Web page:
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Saltdean and Rottingdean Medical Practice Requires improvement

Reports


Inspection carried out on 28 March 2019

During a routine inspection

We carried out an announced comprehensive inspection at Saltdean and Rottingdean Medical Practice on 28 March 2019 as part of our inspection programme.

We based our judgement of the quality of care at this service on a combination of:

  • what we found when we inspected
  • information from our ongoing monitoring of data about services and
  • information from the provider, patients, the public and other organisations.

We have rated this practice as requires improvement overall and requires improvement for all population groups.

We rated the practice as requires improvement for providing safe services because:

  • The practice did not have appropriate systems in place for the safe management of all high-risk medicines.
  • There was no risk assessment as to which emergency medicines were kept in the practice and there was no medicine for use in case of seizures.
  • The practice did not have appropriate systems in place for the recording of action in relation to safety alerts received.
  • The practice did not always learn and make improvements when things went wrong.

We rated the practice as requires improvement for providing effective services because:

  • The practice was unable to show that staff had the skills, knowledge and experience to carry out their roles.

However:

  • Patients received effective care and treatment that met their needs.
  • Clinical audits were carried out and there was evidence of change and improvements.

We rated the practice as requires improvement for providing responsive services because:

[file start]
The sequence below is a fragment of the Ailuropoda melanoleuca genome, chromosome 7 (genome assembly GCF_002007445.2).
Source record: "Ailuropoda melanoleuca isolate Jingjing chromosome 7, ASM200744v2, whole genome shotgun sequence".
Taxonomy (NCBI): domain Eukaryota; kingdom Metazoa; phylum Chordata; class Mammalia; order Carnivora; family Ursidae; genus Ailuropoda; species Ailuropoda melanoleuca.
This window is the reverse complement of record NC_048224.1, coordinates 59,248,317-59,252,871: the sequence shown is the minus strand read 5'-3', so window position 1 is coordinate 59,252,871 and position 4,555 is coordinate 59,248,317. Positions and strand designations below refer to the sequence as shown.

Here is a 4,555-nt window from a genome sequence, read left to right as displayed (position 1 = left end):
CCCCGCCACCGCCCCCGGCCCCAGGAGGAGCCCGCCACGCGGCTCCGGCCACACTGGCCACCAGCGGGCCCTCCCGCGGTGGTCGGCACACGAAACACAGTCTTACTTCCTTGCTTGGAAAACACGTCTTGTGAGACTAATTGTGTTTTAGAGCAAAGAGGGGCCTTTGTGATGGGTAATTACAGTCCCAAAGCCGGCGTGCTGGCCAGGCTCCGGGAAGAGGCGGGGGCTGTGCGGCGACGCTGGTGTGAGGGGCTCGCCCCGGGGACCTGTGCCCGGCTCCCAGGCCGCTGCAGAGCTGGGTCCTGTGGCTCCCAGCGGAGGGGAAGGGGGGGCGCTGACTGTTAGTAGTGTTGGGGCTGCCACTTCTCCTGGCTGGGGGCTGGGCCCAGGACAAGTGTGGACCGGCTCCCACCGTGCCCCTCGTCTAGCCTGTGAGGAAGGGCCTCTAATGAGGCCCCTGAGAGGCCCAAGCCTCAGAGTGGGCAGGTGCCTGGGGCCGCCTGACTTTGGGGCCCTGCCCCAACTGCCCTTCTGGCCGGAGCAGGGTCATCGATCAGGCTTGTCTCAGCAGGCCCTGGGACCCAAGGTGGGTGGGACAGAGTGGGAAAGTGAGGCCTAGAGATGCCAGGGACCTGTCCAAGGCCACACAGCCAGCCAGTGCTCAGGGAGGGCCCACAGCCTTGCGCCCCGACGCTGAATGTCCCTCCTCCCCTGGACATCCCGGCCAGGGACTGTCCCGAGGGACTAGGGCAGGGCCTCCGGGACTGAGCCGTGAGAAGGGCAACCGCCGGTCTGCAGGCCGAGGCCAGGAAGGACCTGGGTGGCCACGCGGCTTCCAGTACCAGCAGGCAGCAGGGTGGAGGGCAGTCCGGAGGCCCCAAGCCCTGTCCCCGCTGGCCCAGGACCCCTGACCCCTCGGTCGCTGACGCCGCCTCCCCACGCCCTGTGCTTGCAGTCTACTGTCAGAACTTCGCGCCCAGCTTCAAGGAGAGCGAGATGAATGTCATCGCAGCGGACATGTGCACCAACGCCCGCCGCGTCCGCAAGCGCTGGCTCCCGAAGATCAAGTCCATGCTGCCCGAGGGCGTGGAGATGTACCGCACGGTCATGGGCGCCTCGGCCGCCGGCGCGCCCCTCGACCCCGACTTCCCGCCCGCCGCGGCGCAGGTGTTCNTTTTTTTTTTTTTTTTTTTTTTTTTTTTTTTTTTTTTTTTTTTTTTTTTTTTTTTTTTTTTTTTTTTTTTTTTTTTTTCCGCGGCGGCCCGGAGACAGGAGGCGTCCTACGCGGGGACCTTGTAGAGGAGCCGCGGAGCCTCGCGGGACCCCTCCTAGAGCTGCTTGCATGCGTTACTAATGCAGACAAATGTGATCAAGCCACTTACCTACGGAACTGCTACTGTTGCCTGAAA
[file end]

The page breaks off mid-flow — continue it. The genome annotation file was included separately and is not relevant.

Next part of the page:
• Verbal complaints were not recorded; therefore the practice did not always learn and make improvements from these.

However:

  • The practice organised and delivered services to meet patients’ needs. Patients could access care and treatment in a timely way.

We rated the practice as requires improvement for providing well-led services because:

  • Systems were not in place to monitor the overall governance arrangements of the practice.

However:

  • Leaders were visible and approachable.

These areas affected all population groups so we rated all population groups as requires improvement.

We rated the practice as good for providing caring services because:

  • Staff dealt with patients with kindness and respect and involved them in decisions about their care.

The areas where the provider must make improvement is:

  • Ensure that care and treatment is provided in a safe way.
  • Ensure persons employed in the provision of the regulated activity receive the appropriate support, training, professional development, supervision and appraisal necessary to enable them to carry out the duties.
  • Establish effective systems and processes to ensure good governance in accordance with the fundamental standards of care.

In addition, the provider should:

  • Continue to work to improve areas of patient satisfaction such as in relation to patients feeling listened to and treated with care and concern.
  • Continue to work to improve diabetes indicators.
  • Include details of how to contact the ombudsman in complaints communication with patients.

Details of our findings and the evidence supporting our ratings are set out in the evidence tables.

Dr Rosie Benneyworth BM BS BMedSci MRCGP

Chief Inspector of Primary Medical Services and Integrated Care

Inspection carried out on 8 December 2016

During an inspection looking at part of the service

Letter from the Chief Inspector of General Practice

The practice was rated good overall and is now rated good for providing safe and well led services.

We carried out an announced comprehensive inspection of this practice on 19 April 2016. A breach of legal requirements was found during that inspection within the safe and well led domains. After the comprehensive inspection, the practice sent us an action plan detailing what they would do to meet the legal requirements. We conducted a focused inspection on 8 December 2016 to check that the provider had followed their action plan and to confirm that they now met legal requirements. This report only covers our findings in relation to those requirements.

During our previous inspection on 19 April 2016 we found the following areas where the practice must improve:

  • Ensure that all significant events are consistently captured, recorded and shared in order to maximise learning opportunities and to ensure the practice maintains an accurate overview.
  • Develop an on-going audit programme that demonstrates continuous improvements to patient care in a range of clinical areas. Ensure there are at least two cycles of a clinical audit.